QUESTION: I’ve been collecting napkin rings for quite a while. To date, I have about 50 or 60. I’ve always been intrigued by the multitude of designs and materials from which they’re made. Recently, I was thinking that I don’t really know how they got started. Can you tell me the origin of napkin rings? To they go back a long time or are they a relatively recent invention?
ANSWER: While most people today use napkin rings for special holiday dinners or special dinner parties, in fact, they had a totally different use when they first appeared.
People use napkin rings, sometimes called christening bangles, to hold table napkins neatly on a dining table. Historians believe they were originally handmade from strips of fabric and used to identify the napkin of each user between weekly wash days so each person could continue using the exact same one as a way of keeping illnesses at bay.
The Chinese invented paper in the 2nd century BCE and soon after created paper napkins. People used paper folded in squares, known as chih pha, when serving tea.
Around 1800, members of the French bourgeoisie originally gave single silver napkin rings engraved with the name of the owner as christening gifts and pairs of them as wedding gifts. Soon, they became available in numbered sets of 4, 6, 8, 10, or 12 in all countries of the western world. Most 19th century napkin ring makers made them of silver or silver plate, as well as bone, wood, pearl embroidery, porcelain, glass, and other materials. In the 20th century, bakelite and other new materials were used.
Napkin rings appear as single items with the name or initials of the owner, notably given as christening presents, or pairs often given as gifts at weddings and silver weddings. In the English speaking countries, numbered sets of 4, 6, 8, 10 or 12 napkin rings are found. Napkin rings are an invention of the European bourgeoisie, first appearing in France about 1800 and soon spreading to all countries in the western world. Most 19th century napkin rings were made of silver or silver plate, but others were made in bone, wood, pearl embroidery, porcelain, glass, and other materials. In the 20th century, they used Bakelite and other plastics.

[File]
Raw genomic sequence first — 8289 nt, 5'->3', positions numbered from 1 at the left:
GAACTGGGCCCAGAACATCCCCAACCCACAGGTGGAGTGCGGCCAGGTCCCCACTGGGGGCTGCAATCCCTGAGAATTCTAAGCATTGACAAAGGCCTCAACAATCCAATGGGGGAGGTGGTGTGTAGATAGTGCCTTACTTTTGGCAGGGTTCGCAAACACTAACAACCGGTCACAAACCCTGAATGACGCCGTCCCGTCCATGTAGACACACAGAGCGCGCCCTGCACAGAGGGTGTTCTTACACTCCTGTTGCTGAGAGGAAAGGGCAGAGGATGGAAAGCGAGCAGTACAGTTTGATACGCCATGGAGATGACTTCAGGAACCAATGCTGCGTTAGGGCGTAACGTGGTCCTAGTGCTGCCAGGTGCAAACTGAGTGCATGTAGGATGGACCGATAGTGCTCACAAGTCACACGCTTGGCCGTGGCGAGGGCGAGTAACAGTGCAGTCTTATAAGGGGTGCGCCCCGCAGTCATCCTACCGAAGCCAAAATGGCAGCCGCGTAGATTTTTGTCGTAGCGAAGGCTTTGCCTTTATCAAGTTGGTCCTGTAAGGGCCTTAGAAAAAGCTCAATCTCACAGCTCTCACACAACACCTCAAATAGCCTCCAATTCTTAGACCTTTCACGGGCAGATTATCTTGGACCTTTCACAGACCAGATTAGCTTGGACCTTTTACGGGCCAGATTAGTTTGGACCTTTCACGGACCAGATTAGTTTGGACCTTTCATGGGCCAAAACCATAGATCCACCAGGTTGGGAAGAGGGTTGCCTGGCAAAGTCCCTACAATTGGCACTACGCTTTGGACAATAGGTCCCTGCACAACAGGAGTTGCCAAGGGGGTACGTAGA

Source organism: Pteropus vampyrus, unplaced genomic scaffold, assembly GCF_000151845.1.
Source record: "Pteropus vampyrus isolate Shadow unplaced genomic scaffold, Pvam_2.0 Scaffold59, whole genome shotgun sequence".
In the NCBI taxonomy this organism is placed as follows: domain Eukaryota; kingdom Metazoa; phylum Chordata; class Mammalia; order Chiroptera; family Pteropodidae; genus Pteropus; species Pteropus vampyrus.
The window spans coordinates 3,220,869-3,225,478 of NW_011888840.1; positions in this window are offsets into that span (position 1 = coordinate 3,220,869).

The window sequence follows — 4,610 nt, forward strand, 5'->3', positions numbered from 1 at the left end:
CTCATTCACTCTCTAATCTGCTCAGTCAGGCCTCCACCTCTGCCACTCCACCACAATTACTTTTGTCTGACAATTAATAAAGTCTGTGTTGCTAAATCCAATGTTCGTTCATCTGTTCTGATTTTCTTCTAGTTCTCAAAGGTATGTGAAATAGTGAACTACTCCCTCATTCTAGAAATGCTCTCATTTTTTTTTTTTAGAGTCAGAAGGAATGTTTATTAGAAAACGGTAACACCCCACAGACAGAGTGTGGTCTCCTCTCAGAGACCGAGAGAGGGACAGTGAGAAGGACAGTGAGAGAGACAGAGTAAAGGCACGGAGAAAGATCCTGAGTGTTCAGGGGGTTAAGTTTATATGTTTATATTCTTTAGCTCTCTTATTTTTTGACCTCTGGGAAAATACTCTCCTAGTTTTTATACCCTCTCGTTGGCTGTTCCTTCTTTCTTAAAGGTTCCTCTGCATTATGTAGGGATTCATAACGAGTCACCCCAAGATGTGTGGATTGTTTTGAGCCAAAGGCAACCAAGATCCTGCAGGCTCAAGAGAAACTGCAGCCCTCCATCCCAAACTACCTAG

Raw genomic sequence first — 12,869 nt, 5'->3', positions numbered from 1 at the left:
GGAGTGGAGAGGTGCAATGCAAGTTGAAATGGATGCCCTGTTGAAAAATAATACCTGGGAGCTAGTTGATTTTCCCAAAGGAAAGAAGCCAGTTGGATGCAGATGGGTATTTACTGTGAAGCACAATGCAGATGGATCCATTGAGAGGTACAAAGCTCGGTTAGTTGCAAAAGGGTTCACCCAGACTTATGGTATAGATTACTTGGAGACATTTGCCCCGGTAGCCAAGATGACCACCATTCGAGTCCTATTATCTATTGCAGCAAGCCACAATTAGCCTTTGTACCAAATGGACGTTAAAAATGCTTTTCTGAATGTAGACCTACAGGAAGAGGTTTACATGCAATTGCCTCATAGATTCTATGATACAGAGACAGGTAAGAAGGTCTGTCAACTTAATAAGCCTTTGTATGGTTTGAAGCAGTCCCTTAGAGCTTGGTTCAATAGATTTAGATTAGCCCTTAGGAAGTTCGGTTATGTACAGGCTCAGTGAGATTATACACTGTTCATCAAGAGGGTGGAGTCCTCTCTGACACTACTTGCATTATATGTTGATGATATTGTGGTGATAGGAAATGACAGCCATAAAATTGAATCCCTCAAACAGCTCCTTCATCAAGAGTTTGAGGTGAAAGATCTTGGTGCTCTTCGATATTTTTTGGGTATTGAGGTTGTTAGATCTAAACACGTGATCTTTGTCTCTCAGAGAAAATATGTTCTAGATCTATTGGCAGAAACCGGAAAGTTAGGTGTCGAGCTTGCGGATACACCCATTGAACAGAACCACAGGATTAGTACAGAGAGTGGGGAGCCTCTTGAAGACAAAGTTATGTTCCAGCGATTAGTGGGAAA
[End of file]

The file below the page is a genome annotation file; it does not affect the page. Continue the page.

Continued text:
Almost every silversmith in Europe and in the United States made sterling silver and plated napkin rings. Even the basic rings sometimes had fluted borders, scrolled patterns, and sections of satin finish.
Americans loved figural napkin rings—a simple napkin ring part of which was a small figure or sculpture that could take any shape and show any motif. Special rings made for children with little chicks, dogs, and cats were a favorite gift for christenings and Christmas. But beautifully designed rings with floral motifs, monograms and other design elements were just as popular.
Upper middle and upper class Victorian families used napkin rings for fashionable and refined dining from shortly after the Civil War to shortly before World War I. During this time, napkin rings were especially elaborate and artistic. Many makers created napkin rings set on a platform base along with an ornate figure of a bird, flower, or cherub.
People considered napkin rings personal items, so they had them engraved with an individual's name, initials, or family designation such as Mother and Father.
Sculptured fruit such as cherries and gooseberries, flowers including lilies and roses, a snail and shell, a frog and lily pad, a dog house with a dog at the door, butterflies and fans, are only a few of the Victorian fancies now available to the collector as a result of the variety which were manufactured.
The Meriden Britannia Company Probably was the largest and most prolific of the silver plated napkin ring manufacturers. Their catalogs sometimes included a half dozen pages of just rings.
Other sterling silver napkin rings came from Reed and Barton, William Rogers, Gorham, Tufts, Unger Brothers, Wilcox and even the legendary Tiffany. By 1893 Marshal Field Company of Chicago was proudly offering napkin rings of "engraved satin” or of 'bright silver and gold lined."
To read more articles on antiques, please visit the Antiques Article section of my Web site. And to stay up to the minute on antiques and collectibles, please join the other 18,000 readers by following my free online magazine, #TheAntiquesAlmanac. Learn more about the early 20th century in the Fall 2018 Edition, "20th Century Ltd.," online now.